When it comes to graphene, superconductivity seems to run in the family.
Graphene is a single-atom material that can be exfoliated from the same graphite found in pencil lead. The ultra-thin material is made entirely of carbon atoms arranged in a simple hexagonal pattern, similar to that of chicken wire. Since its isolation in 2004, graphene has been found to embody many remarkable properties in its monolayered form.
In 2018, MIT researchers found that if two layers of graphene are stacked at a very specific “magic” angle, the twisted bilayer structure can exhibit strong superconductivity, a widely desired physical state through which an electric current can flow without loss. energy. Recently, the same group found a similar superconducting state found in twisted three-layer graphene – a structure made of three layers of graphene stacked at a new, micro-magical angle.
The team has now reported that—you guessed it—four and five layers of graphene can be rolled and stacked at magical new angles to obtain strong superconductivity at lower temperatures. This latest discovery, published this week in nature materials, identifies the various twisted and stacked configurations of graphene as the first known ‘family’ of multilayer magic angle superconductors. The team also identified similarities and differences between members of the graphene family.
The results can serve as a blueprint for designing practical room-temperature superconductors. If the properties can be replicated among family members in other naturally conductive materials, they can be harnessed, for example, to conduct electricity without dissipation or build magnetic trains that operate without friction.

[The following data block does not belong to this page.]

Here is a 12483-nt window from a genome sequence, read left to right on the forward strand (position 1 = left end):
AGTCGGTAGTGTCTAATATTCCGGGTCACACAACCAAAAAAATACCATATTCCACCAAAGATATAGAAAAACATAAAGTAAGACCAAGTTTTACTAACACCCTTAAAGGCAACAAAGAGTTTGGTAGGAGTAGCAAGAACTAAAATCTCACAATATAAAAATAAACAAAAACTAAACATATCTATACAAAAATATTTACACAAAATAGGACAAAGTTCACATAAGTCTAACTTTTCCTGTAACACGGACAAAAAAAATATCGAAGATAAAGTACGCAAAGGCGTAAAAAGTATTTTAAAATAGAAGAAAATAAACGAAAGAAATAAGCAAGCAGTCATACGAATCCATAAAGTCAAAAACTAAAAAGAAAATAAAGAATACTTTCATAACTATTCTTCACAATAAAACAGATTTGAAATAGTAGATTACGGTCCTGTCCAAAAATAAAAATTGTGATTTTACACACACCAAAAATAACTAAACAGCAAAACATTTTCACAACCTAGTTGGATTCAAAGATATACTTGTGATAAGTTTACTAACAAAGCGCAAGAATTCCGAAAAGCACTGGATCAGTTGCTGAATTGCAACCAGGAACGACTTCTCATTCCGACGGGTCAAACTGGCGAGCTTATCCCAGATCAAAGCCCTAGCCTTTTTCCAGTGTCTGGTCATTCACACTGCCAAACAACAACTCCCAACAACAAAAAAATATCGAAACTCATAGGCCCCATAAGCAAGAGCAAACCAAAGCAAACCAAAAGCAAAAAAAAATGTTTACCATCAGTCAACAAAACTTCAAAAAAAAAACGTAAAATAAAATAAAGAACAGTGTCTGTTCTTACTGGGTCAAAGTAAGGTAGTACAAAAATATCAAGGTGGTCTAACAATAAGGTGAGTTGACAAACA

“The magic-angle graphene system is now a legitimate ‘family’, transcending two systems,” says lead author Jeong Min (Jin) Park, a graduate student in the MIT Department of Physics. “Having this family makes sense because it provides a way to design super-strong conductors.”
The Jarillo-Herrero group was the first to discover magic-angle graphene, in the form of a two-layered structure of two sheets of graphene, placed one on top of the other and shifted slightly at a precise angle of 1.1 degrees. This twisted configuration, known as a superconductor, turns the material into a strong, continuous superconductor at extremely low temperatures.
The researchers also found that the material exhibited a type of electronic structure known as a “flat ribbon,” in which the material’s electrons have the same energy, regardless of their momentum. In this flat-band state, and at extremely cold temperatures, the superheated electrons usually collectively slow down enough to mate in what are known as Cooper pairs—key components of superconductivity that can flow through the material without resistance.
While the researchers noted that the twisted bilayer graphene exhibited both superconductivity and a flat band structure, it was not clear whether the former originated from the latter.
“There was no evidence that the flat band structure led to superconductivity,” Park says. “Other groups have since produced other twisted structures of other materials that have some flat band, but they don’t really have strong superconductivity. So we wondered: Can we produce another flat band superconducting device?”
When they looked at this question, a group from Harvard University deduced calculations that mathematically confirmed that three layers of graphene, twisted at 1.6 degrees, would also show flat bands, and suggested that they might be superconducting. They went on to show that there should be no limit to the number of graphene layers that exhibit superconductivity, if they are stacked and warped just the right way, at the angles they predicted, either. Finally, they demonstrated that they could mathematically relate each multilayer structure to the common flat band structure – strong evidence that flat banding may lead to strong superconductivity.